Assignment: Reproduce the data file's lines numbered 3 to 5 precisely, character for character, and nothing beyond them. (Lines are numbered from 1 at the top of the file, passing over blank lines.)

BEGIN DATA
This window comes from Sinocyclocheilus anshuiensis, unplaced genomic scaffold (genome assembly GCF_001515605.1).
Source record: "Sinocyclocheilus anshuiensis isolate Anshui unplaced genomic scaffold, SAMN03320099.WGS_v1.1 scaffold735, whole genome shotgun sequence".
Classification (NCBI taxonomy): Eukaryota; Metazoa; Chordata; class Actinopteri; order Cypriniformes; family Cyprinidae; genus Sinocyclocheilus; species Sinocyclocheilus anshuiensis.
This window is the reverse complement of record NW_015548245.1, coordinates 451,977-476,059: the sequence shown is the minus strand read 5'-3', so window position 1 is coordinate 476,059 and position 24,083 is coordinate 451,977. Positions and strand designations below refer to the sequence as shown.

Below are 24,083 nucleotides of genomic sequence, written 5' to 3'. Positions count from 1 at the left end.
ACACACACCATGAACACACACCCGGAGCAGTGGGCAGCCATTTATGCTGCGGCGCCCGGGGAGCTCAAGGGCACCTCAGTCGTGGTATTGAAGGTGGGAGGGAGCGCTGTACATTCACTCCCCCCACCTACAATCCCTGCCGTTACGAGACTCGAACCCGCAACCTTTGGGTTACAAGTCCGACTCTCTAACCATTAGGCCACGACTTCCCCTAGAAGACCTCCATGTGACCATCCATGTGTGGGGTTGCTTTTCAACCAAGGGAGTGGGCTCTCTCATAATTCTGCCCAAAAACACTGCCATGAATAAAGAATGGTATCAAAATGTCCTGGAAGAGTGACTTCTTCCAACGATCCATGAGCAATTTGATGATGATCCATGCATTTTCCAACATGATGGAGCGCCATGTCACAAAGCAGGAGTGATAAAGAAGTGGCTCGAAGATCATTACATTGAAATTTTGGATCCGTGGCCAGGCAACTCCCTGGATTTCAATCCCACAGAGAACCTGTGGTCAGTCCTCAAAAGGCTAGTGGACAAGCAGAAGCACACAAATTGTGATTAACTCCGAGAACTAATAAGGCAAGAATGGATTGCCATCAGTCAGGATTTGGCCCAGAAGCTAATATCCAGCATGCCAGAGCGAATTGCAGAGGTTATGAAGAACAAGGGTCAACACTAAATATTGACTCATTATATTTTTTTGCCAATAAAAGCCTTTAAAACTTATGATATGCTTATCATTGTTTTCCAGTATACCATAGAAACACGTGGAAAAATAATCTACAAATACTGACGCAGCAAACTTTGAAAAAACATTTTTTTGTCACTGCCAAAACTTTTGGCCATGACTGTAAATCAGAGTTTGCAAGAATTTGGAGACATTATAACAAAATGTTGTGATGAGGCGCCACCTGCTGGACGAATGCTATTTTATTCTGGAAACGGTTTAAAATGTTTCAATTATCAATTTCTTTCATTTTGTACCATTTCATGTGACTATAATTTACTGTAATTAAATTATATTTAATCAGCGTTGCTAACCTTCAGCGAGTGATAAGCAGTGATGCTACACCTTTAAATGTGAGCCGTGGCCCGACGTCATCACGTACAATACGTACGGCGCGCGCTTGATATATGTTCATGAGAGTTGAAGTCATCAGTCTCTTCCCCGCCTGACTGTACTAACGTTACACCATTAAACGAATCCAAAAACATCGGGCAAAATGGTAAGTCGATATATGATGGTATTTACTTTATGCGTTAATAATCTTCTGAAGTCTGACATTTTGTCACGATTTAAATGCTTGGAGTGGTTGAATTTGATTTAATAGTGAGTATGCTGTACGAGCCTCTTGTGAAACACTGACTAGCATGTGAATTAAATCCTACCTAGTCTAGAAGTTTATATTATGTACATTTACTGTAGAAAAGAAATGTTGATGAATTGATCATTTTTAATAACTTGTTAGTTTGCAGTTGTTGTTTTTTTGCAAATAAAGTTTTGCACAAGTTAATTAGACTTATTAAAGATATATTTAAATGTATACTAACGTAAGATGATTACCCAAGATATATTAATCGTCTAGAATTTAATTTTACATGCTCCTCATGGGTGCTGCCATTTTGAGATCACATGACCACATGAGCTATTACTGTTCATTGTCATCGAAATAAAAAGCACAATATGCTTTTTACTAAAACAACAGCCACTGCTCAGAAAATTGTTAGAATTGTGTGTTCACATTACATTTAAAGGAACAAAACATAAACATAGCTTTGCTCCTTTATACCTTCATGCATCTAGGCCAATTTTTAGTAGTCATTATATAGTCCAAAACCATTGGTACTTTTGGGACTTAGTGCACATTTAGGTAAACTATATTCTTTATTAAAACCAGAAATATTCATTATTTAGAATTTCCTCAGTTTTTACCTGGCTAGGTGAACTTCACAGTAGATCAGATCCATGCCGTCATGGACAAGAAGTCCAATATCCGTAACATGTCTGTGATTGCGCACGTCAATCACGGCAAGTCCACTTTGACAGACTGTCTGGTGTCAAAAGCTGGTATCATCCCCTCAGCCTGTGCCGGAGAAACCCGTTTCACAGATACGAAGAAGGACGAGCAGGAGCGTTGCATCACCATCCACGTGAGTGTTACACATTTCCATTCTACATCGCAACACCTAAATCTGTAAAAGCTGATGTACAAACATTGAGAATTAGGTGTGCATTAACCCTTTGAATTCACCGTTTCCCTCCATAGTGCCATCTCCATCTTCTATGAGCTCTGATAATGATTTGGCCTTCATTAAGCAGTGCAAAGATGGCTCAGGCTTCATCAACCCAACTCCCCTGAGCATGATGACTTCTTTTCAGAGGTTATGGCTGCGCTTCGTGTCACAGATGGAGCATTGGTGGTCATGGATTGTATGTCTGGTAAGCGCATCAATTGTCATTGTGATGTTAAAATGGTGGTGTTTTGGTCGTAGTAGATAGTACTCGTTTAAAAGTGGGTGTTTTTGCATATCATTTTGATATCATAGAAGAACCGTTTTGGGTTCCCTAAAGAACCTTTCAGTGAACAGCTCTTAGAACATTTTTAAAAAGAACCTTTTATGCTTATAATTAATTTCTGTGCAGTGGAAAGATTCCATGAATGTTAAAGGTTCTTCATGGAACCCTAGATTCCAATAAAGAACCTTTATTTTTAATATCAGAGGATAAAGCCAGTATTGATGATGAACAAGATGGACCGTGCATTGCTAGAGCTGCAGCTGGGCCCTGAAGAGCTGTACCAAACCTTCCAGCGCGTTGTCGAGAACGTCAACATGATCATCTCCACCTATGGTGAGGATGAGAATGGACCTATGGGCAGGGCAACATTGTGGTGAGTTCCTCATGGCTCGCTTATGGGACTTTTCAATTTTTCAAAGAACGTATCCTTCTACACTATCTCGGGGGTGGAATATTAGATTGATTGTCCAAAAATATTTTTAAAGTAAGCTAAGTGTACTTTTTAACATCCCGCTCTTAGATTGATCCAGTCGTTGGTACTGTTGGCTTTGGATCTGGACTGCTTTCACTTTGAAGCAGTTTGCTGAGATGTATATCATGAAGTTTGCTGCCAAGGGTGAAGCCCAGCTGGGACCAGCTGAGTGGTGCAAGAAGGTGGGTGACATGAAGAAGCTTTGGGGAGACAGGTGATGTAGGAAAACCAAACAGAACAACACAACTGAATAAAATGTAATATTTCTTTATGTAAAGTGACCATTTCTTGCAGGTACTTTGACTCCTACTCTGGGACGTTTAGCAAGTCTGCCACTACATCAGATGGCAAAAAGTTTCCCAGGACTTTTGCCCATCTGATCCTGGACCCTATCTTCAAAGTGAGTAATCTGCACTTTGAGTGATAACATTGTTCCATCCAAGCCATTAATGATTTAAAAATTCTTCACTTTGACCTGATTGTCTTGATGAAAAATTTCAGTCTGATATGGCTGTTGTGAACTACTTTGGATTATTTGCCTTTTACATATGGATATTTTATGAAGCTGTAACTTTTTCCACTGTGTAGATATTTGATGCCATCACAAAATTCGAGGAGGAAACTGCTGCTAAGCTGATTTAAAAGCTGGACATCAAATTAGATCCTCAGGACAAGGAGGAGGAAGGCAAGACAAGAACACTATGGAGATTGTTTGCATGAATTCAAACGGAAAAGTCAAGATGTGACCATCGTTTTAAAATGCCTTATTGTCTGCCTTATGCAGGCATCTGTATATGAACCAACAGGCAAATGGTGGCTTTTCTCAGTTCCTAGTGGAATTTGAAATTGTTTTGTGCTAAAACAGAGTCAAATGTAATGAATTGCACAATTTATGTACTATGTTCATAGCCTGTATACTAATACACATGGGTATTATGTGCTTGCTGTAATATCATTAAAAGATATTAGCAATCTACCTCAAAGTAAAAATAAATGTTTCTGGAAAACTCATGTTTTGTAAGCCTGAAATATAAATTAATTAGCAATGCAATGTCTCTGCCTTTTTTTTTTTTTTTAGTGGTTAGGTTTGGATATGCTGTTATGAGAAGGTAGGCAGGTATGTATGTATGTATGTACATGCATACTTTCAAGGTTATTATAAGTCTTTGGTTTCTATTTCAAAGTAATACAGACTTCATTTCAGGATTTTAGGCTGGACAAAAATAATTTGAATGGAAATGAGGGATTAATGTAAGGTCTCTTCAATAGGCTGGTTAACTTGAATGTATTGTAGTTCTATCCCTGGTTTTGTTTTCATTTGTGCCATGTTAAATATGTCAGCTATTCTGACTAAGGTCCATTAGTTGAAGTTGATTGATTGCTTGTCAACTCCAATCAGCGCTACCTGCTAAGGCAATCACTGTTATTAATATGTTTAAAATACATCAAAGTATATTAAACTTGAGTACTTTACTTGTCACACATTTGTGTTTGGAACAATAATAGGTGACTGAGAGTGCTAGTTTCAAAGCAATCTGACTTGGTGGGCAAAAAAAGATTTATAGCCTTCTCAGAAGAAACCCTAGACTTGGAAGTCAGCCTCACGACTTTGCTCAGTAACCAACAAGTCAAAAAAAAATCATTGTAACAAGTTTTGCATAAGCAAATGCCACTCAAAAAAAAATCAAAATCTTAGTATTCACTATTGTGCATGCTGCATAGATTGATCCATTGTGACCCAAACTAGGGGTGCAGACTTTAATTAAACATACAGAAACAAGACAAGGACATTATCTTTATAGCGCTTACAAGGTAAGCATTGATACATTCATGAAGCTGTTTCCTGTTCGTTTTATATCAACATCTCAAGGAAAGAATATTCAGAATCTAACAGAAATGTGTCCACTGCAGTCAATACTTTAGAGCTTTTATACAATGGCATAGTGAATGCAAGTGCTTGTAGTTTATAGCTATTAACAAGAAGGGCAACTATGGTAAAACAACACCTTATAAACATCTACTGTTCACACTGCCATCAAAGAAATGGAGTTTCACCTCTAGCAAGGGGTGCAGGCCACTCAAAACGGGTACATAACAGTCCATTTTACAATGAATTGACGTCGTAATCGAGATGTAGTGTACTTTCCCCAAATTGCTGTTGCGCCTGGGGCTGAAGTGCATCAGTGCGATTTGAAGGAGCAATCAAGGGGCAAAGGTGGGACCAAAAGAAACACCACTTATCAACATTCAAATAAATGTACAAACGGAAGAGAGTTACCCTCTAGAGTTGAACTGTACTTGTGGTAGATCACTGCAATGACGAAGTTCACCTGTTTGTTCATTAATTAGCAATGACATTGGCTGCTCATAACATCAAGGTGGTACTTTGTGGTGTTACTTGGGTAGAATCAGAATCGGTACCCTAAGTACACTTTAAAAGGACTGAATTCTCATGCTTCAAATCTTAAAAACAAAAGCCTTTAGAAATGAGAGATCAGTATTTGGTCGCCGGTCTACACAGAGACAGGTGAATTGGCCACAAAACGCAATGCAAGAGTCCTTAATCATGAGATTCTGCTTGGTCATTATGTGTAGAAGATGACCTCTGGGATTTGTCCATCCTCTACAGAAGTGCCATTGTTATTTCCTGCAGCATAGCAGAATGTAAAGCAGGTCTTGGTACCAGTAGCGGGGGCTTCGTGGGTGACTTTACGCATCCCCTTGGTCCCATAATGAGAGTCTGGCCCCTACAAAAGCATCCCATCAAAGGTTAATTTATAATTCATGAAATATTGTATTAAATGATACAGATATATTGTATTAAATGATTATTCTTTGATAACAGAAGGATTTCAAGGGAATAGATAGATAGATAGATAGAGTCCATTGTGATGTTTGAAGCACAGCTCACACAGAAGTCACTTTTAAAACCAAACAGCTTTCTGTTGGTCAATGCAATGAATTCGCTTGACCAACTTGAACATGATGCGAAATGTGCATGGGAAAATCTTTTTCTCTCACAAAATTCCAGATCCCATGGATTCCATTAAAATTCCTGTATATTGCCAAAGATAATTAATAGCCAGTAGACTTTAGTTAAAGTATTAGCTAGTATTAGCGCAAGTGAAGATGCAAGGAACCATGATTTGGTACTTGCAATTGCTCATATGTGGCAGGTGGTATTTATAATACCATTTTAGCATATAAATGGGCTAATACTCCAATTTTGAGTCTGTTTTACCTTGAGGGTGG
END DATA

Classification (NCBI taxonomy): Eukaryota; Metazoa; Chordata; class Actinopteri; order Cypriniformes; family Cyprinidae; genus Sinocyclocheilus; species Sinocyclocheilus anshuiensis.
This window is the reverse complement of record NW_015548245.1, coordinates 451,977-476,059: the sequence shown is the minus strand read 5'-3', so window position 1 is coordinate 476,059 and position 24,083 is coordinate 451,977. Positions and strand designations below refer to the sequence as shown.

Below are 24,083 nucleotides of genomic sequence, written 5' to 3'. Positions count from 1 at the left end.